Upgrading your computer motherboard might be a cheaper alternative to buying a brand new PC. Whether or not to upgrade your motherboard is a subjective question, it truly depends on factors like, among other things, personal preference.
More so, these factors are also important when contemplating between replacing or upgrading the components attached to it. Let us look at some things you should consider before upgrading your motherboard.
Don’t Rush It…
Firstly, don’t be in a hurry to upgrade yours. The truth is, a motherboard’s lifespan is between 7-10 years. However, if you aren’t good at taking care of your PC motherboard, it might take less time before you’ll need an upgrade.
But if you’re not a heavy user and don’t put pressure on your motherboard, it can last much longer. Some motherboards are over 20 years old and are still working.
Exhaust All Other Options
Only upgrade your motherboard after you’ve exhausted all other options. The truth is, some motherboards cost more than some low-end PCs. Therefore, it isn’t always a cheaper alternative to buying a new PC.
So, before you upgrade, try upgrading your video card and RAM. It’s cheaper to upgrade your graphics card and add a faster RAM than upgrading the whole motherboard or CPU. Also, the RAM and video card boost might improve your PC’s performance better than if you got a new motherboard or CPU.
Another thing you need to know is this: installing your motherboard/CPU is difficult. First of all, you’ll have to remove each adapter card. Then you’ll need to take out all the wires or even disconnect parts of your case. And guess what? You’ll have to do it all over again.
In addition, your existing adaptor cards are one of the dependencies of your motherboard or CPU. These include a modem, sound, port cards, and video. Your motherboard needs the adaptor cards to take care of the video on your monitor, the sound you put in your speakers, and the internet in your browser.
One more thing you’ll have to consider is this: you might need to remove all power supply and existing memory modules. It would be best if you did so because a new motherboard upgrade may force you to let go of every memory module you obtained over the years.
When It’s Broken
As discussed earlier, upgrading your motherboard can be daunting and expensive. Given that you can use it for a very long time, you may not need to upgrade it just yet, unless, of course, for this reason: when it’s broken.
So, when you realize that your motherboard is no longer responding and you’ve tried several repairs and tests, then you may upgrade it. The motherboard isn’t common maintenance or replacement hardware, so only replace it when it’s causing your PC several problems.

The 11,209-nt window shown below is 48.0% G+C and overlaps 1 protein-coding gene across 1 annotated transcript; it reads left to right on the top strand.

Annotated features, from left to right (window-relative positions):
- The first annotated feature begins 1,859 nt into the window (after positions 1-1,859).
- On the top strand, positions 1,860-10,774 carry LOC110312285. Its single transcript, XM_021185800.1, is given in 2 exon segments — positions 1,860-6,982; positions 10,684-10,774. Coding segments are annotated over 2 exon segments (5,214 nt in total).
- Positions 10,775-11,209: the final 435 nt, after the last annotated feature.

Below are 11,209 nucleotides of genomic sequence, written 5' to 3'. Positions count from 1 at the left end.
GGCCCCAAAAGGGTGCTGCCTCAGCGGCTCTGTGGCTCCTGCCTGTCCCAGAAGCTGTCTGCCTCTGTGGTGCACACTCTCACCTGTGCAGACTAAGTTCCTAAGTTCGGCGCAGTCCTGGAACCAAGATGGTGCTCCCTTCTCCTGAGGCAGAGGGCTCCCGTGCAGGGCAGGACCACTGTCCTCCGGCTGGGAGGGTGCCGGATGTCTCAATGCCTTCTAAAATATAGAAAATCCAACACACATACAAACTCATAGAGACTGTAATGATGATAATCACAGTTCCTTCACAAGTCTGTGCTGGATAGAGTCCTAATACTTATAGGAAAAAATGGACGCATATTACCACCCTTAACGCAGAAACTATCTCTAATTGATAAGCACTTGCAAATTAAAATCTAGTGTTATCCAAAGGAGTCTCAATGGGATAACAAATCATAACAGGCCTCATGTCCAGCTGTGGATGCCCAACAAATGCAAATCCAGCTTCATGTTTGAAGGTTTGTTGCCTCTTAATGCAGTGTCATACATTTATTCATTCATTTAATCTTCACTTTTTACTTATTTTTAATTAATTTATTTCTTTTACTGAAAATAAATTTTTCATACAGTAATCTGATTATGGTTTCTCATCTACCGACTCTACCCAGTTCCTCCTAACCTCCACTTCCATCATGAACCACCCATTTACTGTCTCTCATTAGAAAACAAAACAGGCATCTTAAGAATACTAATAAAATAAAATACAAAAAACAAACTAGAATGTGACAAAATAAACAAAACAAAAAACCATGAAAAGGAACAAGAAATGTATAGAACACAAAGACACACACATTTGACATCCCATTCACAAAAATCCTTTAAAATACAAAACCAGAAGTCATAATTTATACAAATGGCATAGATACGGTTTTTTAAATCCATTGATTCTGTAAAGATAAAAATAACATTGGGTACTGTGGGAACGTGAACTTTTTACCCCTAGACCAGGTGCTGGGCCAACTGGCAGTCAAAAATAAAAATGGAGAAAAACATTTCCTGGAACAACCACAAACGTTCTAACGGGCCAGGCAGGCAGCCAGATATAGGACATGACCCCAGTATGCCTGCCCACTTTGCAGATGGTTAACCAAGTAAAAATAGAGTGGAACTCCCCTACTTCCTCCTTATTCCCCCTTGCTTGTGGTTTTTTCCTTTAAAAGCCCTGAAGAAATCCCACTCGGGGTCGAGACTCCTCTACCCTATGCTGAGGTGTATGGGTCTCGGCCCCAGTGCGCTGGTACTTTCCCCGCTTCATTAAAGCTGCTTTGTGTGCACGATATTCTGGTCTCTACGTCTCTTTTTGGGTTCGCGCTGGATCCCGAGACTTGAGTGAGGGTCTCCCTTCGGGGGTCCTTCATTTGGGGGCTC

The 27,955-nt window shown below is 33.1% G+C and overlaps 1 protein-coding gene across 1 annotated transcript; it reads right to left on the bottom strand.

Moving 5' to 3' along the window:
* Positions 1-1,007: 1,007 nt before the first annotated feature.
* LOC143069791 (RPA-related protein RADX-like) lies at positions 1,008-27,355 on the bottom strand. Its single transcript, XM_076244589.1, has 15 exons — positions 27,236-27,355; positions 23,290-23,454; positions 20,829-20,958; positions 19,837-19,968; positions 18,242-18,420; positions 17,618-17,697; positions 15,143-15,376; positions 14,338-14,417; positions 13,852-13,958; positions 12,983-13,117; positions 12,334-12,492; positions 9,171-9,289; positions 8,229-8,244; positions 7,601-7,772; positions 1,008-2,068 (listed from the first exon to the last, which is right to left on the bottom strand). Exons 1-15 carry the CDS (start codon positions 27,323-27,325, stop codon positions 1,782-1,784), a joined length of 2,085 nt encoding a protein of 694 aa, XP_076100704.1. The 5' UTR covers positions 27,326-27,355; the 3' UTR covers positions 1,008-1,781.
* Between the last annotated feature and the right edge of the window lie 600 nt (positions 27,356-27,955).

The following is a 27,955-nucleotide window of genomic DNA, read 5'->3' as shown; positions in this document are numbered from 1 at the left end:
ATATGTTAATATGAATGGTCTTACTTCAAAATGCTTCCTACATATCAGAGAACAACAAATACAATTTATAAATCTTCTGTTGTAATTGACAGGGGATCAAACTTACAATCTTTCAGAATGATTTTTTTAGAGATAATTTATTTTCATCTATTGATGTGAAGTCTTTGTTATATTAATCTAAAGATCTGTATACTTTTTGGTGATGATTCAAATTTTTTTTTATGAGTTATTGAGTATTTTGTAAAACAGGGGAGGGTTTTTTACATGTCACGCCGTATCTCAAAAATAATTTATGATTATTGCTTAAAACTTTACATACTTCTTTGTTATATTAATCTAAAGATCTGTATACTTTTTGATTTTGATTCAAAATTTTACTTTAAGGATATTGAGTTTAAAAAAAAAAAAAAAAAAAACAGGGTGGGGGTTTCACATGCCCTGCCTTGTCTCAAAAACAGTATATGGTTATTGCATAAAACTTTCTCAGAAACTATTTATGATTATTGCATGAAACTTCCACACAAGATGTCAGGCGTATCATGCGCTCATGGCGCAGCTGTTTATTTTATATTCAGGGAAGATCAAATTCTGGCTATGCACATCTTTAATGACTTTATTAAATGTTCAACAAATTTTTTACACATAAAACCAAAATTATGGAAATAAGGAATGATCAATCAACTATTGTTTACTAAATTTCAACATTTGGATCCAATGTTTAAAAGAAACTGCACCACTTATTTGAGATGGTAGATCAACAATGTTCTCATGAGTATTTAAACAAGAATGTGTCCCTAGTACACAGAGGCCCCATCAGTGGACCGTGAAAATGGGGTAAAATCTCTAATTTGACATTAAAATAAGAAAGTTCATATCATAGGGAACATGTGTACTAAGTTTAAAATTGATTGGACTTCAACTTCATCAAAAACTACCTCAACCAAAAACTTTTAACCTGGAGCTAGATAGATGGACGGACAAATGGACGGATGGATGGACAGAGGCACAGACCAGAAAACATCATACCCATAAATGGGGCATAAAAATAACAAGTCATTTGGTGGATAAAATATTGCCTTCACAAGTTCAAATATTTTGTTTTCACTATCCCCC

More so, when there’s a component failure or parts connected to the motherboard are out of date (such as older CPU component type, DDR2 memory), it’s a sign that you need a new motherboard.
In addition, component failure on the motherboard might also be when your system is unstable or doesn’t boot. You should probably replace it at this point.
When You Need to Upgrade Your System
Perhaps your system no longer meets your needs, especially if you’re a programmer or a gamer, upgrading to a new CPU might be necessary. Also, if you need to upgrade your system and add new components, you might replace your motherboard.
The reason is that these components (RAM, CPU, etc.) might need a motherboard compatible with them. So, if you want to boost your RAM or add a faster core in your CPU but your motherboard doesn’t support it, then you can, of course, upgrade to one that supports it.
As I said earlier, upgrading your motherboard is entirely subjective. Some might want to consider the technological advances made. It’s possible that what you have is now obsolete or may not meet the demands of current technology.
Motherboards come with specific capabilities. So, even if you update the BIOS firmware and add new capabilities to the motherboard, it still won’t give it new abilities.
For instance, let’s say your motherboard only supports USB 2.0 ports; it can’t automatically upgrade its native capabilities to USB 3.0. After all, the motherboard chipset is already soldered.
The thing is, motherboards will support only a few new generations of a particular CPU line. Therefore, you can upgrade your CPU to a slightly recent model. And this applies to RAM as well.
However, it has a limit. It’s essential to find out what these limitations are from your manufacturer before deciding. You can do this by reviewing the technical documentation on your manufacturer’s website.
Alternatively, instead of replacing the motherboard, you might want to add a PCI card that supports the capabilities you’d like to add. For example, if you want to upgrade to a faster Ethernet port, more SATA ports, or a USB 3.0 port, then get a PCI card that supports these capabilities.
However, the new PCIe 4.0 card is a new feature you might prefer. If that’s the case, then you might need to get a new motherboard that will support it.
Finally, as I said earlier, replacing your mother may not be necessary, and it’s always subjective. After considering all the factors explained above, it might boil down to age. You might have already used your motherboard for more than five years; therefore, age might be an indicator for replacement.
As a result of age, you might begin to notice that your system is slower. The fault could come from your hard drive. You can quickly fix this issue by getting an SSD.
Also, it would help if you were sure that the problem isn’t coming from your CPU because it might be struggling to keep up with current software demands. Another indicator could be that after seven years of use, your browser now takes an eternity to load.
At this point, it will be safe to say that what you do need to replace is your computer system. You could get a fairly used one that’s more recent in terms of generation than the older one.